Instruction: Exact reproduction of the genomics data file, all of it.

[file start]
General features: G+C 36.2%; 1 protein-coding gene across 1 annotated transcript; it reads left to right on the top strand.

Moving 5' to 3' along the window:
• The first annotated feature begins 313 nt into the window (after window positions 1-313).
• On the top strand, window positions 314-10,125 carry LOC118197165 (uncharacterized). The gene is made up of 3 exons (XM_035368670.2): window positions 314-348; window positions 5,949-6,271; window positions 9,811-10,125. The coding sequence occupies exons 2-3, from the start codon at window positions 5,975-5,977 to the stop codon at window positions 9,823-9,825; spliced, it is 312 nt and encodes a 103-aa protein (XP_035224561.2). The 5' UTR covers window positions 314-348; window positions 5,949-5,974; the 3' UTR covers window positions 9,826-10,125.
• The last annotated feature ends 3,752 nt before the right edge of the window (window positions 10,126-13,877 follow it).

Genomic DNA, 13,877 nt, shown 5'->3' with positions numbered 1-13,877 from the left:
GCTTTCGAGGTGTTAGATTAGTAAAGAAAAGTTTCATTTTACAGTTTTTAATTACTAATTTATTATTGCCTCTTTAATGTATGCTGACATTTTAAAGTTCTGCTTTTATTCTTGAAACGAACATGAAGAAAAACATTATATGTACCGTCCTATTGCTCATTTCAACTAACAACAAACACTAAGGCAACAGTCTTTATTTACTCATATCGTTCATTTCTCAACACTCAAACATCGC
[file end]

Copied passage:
General features: G+C 36.2%; 1 protein-coding gene across 1 annotated transcript; it reads left to right on the top strand.

Moving 5' to 3' along the window:
• The first annotated feature begins 313 nt into the window (after window positions 1-313).
• On the top strand, window positions 314-10,125 carry LOC118197165 (uncharacterized). The gene is made up of 3 exons (XM_035368670.2): window positions 314-348; window positions 5,949-6,271; window positions 9,811-10,125. The coding sequence occupies exons 2-3, from the start codon at window positions 5,975-5,977 to the stop codon at window positions 9,823-9,825; spliced, it is 312 nt and encodes a 103-aa protein (XP_035224561.2). The 5' UTR covers window positions 314-348; window positions 5,949-5,974; the 3' UTR covers window positions 9,826-10,125.
• The last annotated feature ends 3,752 nt before the right edge of the window (window positions 10,126-13,877 follow it).

Genomic DNA, 13,877 nt, shown 5'->3' with positions numbered 1-13,877 from the left:
GCTTTCGAGGTGTTAGATTAGTAAAGAAAAGTTTCATTTTACAGTTTTTAATTACTAATTTATTATTGCCTCTTTAATGTATGCTGACATTTTAAAGTTCTGCTTTTATTCTTGAAACGAACATGAAGAAAAACATTATATGTACCGTCCTATTGCTCATTTCAACTAACAACAAACACTAAGGCAACAGTCTTTATTTACTCATATCGTTCATTTCTCAACACTCAAACATCGC